Coronavirus Lockdown Could Lead To More Drink-Driving
British motorists are being warned about drink-driving as the coronavirus lockdown causes a spike in the number of people home drinking…
The number of people home drinking has doubled since the nation went into lockdown; with a whopping 100 million pints of beer being consumed each week. It’s raised fears that more people could be driving over the limit. This is especially problematic given that millions of us, early in the morning, are flocking to shops and supermarkets in order to stock up on necessities. This leaves the door open to drivers driving over the limit without realising it, as alcohol remains in their systems long after their drinking session has ended. A number of studies have shown that even small amounts of alcohol can significantly increase reaction times and impact performance behind the wheel; even when the affected person is under the drink-driving limit.
Around 20% of drink-drive convictions actually follow drivers being caught in the morning. In addition, a third of all breath tests are conducted between 7am and 1pm. The Department for Transport has also released figures that show alcohol-related driving fatalities have jumped by 25% in the last two years alone.
Staying In The System
Hunter Abbott, managing director of AlcoSense, has warned drivers about the risks of being over the limit when they wake up in the morning. He said, “if you consume three pints of beer or three large glasses of wine before retiring at 11pm, you’re unlikely to be totally clear of alcohol when driving to the supermarket for 7am”. He added, “even if you’re just at the English/Welsh legal drink-drive limit, research shows you are 13 times more likely to be involved in a fatal accident than when sober. The only way to be sure that alcohol has completely cleared your system is to use a personal breathalyser. The impact of COVID-19 is worrying enough without the added stress of being banned from driving, or involved in a car crash”.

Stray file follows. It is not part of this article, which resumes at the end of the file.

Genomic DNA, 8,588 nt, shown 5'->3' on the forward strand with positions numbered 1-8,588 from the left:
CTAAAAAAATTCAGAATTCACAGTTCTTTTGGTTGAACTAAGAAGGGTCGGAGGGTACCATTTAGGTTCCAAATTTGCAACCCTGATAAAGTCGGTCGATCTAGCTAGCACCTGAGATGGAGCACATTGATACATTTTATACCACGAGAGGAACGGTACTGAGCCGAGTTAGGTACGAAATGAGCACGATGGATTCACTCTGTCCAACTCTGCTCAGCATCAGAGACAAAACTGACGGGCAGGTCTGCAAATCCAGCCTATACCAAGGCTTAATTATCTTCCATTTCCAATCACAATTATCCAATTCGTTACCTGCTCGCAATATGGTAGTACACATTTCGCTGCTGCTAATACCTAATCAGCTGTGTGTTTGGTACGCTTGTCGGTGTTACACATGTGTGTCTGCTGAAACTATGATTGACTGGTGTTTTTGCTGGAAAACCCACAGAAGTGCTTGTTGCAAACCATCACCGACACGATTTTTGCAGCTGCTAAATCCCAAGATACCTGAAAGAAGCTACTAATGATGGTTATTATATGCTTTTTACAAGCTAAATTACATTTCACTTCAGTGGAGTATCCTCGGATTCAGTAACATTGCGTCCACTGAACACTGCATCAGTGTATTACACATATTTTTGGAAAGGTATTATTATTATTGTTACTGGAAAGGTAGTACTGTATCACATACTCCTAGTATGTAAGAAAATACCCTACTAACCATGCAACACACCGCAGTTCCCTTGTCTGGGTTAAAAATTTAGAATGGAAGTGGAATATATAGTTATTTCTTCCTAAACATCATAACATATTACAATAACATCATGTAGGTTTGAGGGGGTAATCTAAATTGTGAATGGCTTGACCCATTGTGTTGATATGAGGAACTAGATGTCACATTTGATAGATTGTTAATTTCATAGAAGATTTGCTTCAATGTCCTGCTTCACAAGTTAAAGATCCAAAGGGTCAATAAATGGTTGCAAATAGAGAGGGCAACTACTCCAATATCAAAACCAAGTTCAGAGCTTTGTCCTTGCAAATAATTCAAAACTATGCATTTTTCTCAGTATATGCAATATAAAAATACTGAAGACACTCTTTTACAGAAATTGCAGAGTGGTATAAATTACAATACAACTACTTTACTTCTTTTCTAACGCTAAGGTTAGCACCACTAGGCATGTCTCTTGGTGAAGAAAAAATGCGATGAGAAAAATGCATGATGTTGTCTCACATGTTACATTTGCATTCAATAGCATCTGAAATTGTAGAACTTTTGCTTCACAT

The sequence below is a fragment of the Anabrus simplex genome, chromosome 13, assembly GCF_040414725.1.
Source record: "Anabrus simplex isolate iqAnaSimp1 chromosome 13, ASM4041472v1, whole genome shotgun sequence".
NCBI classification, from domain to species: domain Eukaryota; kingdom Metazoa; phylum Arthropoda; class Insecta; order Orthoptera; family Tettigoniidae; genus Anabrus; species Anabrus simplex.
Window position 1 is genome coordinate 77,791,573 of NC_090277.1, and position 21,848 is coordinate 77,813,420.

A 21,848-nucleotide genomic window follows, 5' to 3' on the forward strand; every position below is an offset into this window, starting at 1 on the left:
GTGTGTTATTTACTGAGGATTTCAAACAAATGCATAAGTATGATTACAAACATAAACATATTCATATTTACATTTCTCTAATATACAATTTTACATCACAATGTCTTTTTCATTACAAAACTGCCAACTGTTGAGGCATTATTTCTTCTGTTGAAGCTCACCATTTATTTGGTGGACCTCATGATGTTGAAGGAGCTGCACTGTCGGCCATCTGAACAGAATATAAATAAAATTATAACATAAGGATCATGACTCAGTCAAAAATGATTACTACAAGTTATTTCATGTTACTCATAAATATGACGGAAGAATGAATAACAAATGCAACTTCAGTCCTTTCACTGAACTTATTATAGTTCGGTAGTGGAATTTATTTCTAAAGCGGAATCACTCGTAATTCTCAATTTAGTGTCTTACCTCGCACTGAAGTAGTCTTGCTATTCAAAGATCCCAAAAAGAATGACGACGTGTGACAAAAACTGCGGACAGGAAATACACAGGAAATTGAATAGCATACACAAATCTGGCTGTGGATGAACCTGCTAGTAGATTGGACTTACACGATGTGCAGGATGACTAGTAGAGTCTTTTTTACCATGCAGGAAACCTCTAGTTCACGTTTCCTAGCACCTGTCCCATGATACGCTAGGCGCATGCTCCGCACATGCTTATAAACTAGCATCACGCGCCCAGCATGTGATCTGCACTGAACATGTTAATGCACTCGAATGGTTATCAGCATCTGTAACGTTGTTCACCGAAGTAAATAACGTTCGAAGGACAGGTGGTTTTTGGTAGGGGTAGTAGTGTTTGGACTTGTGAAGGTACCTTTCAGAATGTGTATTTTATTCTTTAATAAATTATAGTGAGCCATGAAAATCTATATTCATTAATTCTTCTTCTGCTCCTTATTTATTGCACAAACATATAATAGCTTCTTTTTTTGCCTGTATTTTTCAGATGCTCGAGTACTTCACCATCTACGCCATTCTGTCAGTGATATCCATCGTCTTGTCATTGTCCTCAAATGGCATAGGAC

In England and Wales, the driving limit is 35 micrograms of alcohol in 100 millilitres of breath or 80 milligrams of alcohol per 100 millilitres of blood. In Scotland, it’s lower at 22 micrograms of alcohol in 100 millilitres of breath or 50 milligrams of alcohol per 100 millilitres of blood. There have been an increasing amount of campaigners calling for Scotland’s reduced limit being applied to the entirety of the UK. As it stands, penalties for driving over the limit include unlimited fines, driving bans and prison sentences ranging from three months to 14 years depending on the severity of the offence. It’s clear, then, why drivers should never risk driving over the limit for their sake and that of other road-users.
Car Touchscreens Are ‘Worse For Reaction Times Than Drink-Driving’ – https://autoserve.co.uk/motoring-news/car-touchscreens-are-worse-for-reaction-times-than-drink-driving/
98% Of Us Wouldn’t Report Friends And Family For Drink-Driving – https://www.autoserveclub.co.uk/blog/98-of-us-wouldnt-report-friends-and-family-for-drink-driving/